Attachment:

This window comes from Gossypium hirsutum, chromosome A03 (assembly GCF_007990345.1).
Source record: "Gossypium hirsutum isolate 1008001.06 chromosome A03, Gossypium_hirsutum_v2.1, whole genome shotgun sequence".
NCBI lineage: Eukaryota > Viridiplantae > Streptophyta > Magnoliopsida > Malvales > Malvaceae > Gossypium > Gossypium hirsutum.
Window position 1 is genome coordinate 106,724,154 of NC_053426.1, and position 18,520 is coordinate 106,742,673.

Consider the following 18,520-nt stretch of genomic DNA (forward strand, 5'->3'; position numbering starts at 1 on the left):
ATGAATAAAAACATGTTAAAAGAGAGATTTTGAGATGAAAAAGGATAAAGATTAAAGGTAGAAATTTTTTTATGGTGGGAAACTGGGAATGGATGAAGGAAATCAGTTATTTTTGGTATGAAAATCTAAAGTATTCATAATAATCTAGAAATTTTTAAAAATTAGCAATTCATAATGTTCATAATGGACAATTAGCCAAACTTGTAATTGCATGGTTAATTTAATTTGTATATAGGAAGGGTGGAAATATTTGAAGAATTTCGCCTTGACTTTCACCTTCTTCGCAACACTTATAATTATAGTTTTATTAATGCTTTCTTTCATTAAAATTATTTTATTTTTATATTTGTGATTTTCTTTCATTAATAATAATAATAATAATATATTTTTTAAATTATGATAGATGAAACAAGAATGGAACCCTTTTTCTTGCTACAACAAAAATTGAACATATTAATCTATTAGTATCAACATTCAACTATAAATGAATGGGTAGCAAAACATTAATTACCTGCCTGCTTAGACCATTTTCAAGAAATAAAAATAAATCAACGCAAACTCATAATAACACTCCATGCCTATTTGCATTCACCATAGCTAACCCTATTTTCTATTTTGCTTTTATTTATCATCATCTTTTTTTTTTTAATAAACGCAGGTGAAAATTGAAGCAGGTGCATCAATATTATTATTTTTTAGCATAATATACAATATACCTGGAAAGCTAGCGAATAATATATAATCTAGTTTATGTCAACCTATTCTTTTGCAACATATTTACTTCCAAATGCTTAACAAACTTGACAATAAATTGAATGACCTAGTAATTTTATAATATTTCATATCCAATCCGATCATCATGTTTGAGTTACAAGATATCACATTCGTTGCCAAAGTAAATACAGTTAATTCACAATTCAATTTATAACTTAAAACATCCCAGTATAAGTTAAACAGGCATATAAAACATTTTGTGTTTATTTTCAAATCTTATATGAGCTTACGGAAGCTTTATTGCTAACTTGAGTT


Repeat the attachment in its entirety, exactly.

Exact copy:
This window comes from Gossypium hirsutum, chromosome A03 (assembly GCF_007990345.1).
Source record: "Gossypium hirsutum isolate 1008001.06 chromosome A03, Gossypium_hirsutum_v2.1, whole genome shotgun sequence".
NCBI lineage: Eukaryota > Viridiplantae > Streptophyta > Magnoliopsida > Malvales > Malvaceae > Gossypium > Gossypium hirsutum.
Window position 1 is genome coordinate 106,724,154 of NC_053426.1, and position 18,520 is coordinate 106,742,673.

Consider the following 18,520-nt stretch of genomic DNA (forward strand, 5'->3'; position numbering starts at 1 on the left):
ATGAATAAAAACATGTTAAAAGAGAGATTTTGAGATGAAAAAGGATAAAGATTAAAGGTAGAAATTTTTTTATGGTGGGAAACTGGGAATGGATGAAGGAAATCAGTTATTTTTGGTATGAAAATCTAAAGTATTCATAATAATCTAGAAATTTTTAAAAATTAGCAATTCATAATGTTCATAATGGACAATTAGCCAAACTTGTAATTGCATGGTTAATTTAATTTGTATATAGGAAGGGTGGAAATATTTGAAGAATTTCGCCTTGACTTTCACCTTCTTCGCAACACTTATAATTATAGTTTTATTAATGCTTTCTTTCATTAAAATTATTTTATTTTTATATTTGTGATTTTCTTTCATTAATAATAATAATAATAATATATTTTTTAAATTATGATAGATGAAACAAGAATGGAACCCTTTTTCTTGCTACAACAAAAATTGAACATATTAATCTATTAGTATCAACATTCAACTATAAATGAATGGGTAGCAAAACATTAATTACCTGCCTGCTTAGACCATTTTCAAGAAATAAAAATAAATCAACGCAAACTCATAATAACACTCCATGCCTATTTGCATTCACCATAGCTAACCCTATTTTCTATTTTGCTTTTATTTATCATCATCTTTTTTTTTTTAATAAACGCAGGTGAAAATTGAAGCAGGTGCATCAATATTATTATTTTTTAGCATAATATACAATATACCTGGAAAGCTAGCGAATAATATATAATCTAGTTTATGTCAACCTATTCTTTTGCAACATATTTACTTCCAAATGCTTAACAAACTTGACAATAAATTGAATGACCTAGTAATTTTATAATATTTCATATCCAATCCGATCATCATGTTTGAGTTACAAGATATCACATTCGTTGCCAAAGTAAATACAGTTAATTCACAATTCAATTTATAACTTAAAACATCCCAGTATAAGTTAAACAGGCATATAAAACATTTTGTGTTTATTTTCAAATCTTATATGAGCTTACGGAAGCTTTATTGCTAACTTGAGTT